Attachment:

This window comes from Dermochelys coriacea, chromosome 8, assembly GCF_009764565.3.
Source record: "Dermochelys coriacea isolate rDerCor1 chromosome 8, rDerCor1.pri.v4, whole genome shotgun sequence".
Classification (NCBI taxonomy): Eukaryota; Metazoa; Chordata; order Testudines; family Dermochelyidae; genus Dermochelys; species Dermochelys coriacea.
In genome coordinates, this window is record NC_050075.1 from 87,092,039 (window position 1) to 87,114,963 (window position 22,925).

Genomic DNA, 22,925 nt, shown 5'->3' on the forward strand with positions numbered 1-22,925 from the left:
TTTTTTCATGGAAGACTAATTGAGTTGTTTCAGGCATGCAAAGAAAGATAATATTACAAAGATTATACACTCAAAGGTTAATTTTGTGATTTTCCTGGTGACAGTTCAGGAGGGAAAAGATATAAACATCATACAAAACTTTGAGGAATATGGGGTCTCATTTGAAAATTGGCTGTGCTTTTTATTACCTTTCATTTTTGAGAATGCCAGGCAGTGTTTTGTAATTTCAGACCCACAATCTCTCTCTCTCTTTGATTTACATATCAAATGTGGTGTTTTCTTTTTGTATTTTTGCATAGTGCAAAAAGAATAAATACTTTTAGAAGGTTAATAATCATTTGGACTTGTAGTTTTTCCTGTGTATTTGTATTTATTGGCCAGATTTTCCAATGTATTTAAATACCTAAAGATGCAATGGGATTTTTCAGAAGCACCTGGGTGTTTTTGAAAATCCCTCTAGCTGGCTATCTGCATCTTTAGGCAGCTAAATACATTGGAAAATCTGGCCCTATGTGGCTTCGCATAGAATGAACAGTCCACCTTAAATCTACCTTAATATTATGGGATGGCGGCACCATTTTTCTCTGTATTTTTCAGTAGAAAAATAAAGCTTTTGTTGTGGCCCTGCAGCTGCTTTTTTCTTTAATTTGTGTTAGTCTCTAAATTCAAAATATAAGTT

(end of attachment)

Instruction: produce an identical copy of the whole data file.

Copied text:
This window comes from Dermochelys coriacea, chromosome 8, assembly GCF_009764565.3.
Source record: "Dermochelys coriacea isolate rDerCor1 chromosome 8, rDerCor1.pri.v4, whole genome shotgun sequence".
Classification (NCBI taxonomy): Eukaryota; Metazoa; Chordata; order Testudines; family Dermochelyidae; genus Dermochelys; species Dermochelys coriacea.
In genome coordinates, this window is record NC_050075.1 from 87,092,039 (window position 1) to 87,114,963 (window position 22,925).

Genomic DNA, 22,925 nt, shown 5'->3' on the forward strand with positions numbered 1-22,925 from the left:
TTTTTTCATGGAAGACTAATTGAGTTGTTTCAGGCATGCAAAGAAAGATAATATTACAAAGATTATACACTCAAAGGTTAATTTTGTGATTTTCCTGGTGACAGTTCAGGAGGGAAAAGATATAAACATCATACAAAACTTTGAGGAATATGGGGTCTCATTTGAAAATTGGCTGTGCTTTTTATTACCTTTCATTTTTGAGAATGCCAGGCAGTGTTTTGTAATTTCAGACCCACAATCTCTCTCTCTCTTTGATTTACATATCAAATGTGGTGTTTTCTTTTTGTATTTTTGCATAGTGCAAAAAGAATAAATACTTTTAGAAGGTTAATAATCATTTGGACTTGTAGTTTTTCCTGTGTATTTGTATTTATTGGCCAGATTTTCCAATGTATTTAAATACCTAAAGATGCAATGGGATTTTTCAGAAGCACCTGGGTGTTTTTGAAAATCCCTCTAGCTGGCTATCTGCATCTTTAGGCAGCTAAATACATTGGAAAATCTGGCCCTATGTGGCTTCGCATAGAATGAACAGTCCACCTTAAATCTACCTTAATATTATGGGATGGCGGCACCATTTTTCTCTGTATTTTTCAGTAGAAAAATAAAGCTTTTGTTGTGGCCCTGCAGCTGCTTTTTTCTTTAATTTGTGTTAGTCTCTAAATTCAAAATATAAGTT